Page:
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The Descendants: tears without soul in the palm trees

December 28, 2011

I went to see The Descendants, the George Clooney film. It’s this dirge with as ukulele and waves and palm trees. The film wasn’t bad, but I’d never see it again. Throughout it, we see his wife in a coma, his wife dying, and the scattering of ashes. The kids and George crying. And I kept thinking when a actor does an emotional scene to cry they think of a scene in their life and draw from it, so what they’re crying about isn’t the fact of someone dying in front of them in the scene, but a memory of either a lost dog, or something else in their life. Then I realize when I was crying as well as others in the theater, we weren’t crying for the character in the coma or the scattering of the ashes, we were crying for the past scenes in our lives where we lost someone.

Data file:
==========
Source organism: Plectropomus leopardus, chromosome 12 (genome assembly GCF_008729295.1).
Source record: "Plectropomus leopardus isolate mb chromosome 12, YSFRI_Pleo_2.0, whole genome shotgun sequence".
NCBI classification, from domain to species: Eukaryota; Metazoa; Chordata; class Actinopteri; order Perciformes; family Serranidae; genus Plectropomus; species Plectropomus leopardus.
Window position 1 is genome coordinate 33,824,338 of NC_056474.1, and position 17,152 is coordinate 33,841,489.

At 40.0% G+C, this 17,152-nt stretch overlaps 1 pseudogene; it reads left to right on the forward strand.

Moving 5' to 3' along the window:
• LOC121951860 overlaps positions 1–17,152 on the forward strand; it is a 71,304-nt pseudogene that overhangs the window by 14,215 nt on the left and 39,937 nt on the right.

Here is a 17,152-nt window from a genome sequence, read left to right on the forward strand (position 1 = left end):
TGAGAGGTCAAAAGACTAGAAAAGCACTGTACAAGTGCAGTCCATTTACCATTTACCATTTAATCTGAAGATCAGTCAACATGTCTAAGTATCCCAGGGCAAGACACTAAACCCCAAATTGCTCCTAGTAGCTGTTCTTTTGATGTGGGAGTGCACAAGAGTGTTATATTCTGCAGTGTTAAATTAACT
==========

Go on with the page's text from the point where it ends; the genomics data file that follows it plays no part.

I kept flashing to my Dad. His drains. The tubes dangling from him. His reflective eyes suddenly painted over as morphine drew down its circular shade. And my parents reduced to ashes. And then knowing I would be strung up in a hospital bed with drips and a blipping screen and a catheter.

So in a way it felt false, the film was exploiting those scenes, and the actor was imagining something else, and so were we, but neither us us were connected with the people on the screen.

It lacked soul.

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